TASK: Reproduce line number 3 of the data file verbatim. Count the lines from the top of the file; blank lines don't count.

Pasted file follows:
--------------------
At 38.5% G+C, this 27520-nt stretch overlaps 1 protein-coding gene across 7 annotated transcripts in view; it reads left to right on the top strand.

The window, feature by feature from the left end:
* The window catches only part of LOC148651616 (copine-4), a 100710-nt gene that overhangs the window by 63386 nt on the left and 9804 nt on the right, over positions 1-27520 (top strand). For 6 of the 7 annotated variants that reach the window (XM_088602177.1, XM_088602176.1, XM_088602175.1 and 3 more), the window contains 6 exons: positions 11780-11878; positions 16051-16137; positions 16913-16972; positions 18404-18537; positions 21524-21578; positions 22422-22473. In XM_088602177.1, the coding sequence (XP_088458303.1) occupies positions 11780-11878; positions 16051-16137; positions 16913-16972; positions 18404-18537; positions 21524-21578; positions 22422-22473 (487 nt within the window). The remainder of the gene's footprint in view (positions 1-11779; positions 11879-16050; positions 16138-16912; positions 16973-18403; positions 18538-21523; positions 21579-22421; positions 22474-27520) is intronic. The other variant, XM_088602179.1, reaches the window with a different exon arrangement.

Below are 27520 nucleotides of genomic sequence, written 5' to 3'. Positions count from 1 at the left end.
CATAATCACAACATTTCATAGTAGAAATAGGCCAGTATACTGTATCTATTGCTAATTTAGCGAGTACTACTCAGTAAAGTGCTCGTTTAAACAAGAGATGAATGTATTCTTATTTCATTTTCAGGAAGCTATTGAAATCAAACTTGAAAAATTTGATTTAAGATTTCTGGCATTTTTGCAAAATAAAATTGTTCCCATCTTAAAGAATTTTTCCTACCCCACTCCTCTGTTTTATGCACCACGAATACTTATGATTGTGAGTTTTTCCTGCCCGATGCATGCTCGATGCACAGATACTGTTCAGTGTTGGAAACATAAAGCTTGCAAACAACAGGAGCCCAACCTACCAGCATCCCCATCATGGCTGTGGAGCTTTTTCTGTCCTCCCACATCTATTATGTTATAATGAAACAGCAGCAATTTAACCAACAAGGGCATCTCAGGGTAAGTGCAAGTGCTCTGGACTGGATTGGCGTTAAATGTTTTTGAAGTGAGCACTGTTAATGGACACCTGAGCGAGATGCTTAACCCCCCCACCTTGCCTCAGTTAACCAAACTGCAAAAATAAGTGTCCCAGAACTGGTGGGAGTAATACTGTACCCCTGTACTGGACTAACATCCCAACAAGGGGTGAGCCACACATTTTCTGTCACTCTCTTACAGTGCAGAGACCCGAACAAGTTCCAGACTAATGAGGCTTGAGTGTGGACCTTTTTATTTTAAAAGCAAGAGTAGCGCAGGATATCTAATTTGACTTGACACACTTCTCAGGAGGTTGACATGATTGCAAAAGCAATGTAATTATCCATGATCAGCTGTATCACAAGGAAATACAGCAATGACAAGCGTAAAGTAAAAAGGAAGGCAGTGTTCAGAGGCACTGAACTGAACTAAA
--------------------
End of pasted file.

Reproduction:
* The window catches only part of LOC148651616 (copine-4), a 100710-nt gene that overhangs the window by 63386 nt on the left and 9804 nt on the right, over positions 1-27520 (top strand). For 6 of the 7 annotated variants that reach the window (XM_088602177.1, XM_088602176.1, XM_088602175.1 and 3 more), the window contains 6 exons: positions 11780-11878; positions 16051-16137; positions 16913-16972; positions 18404-18537; positions 21524-21578; positions 22422-22473. In XM_088602177.1, the coding sequence (XP_088458303.1) occupies positions 11780-11878; positions 16051-16137; positions 16913-16972; positions 18404-18537; positions 21524-21578; positions 22422-22473 (487 nt within the window). The remainder of the gene's footprint in view (positions 1-11779; positions 11879-16050; positions 16138-16912; positions 16973-18403; positions 18538-21523; positions 21579-22421; positions 22474-27520) is intronic. The other variant, XM_088602179.1, reaches the window with a different exon arrangement.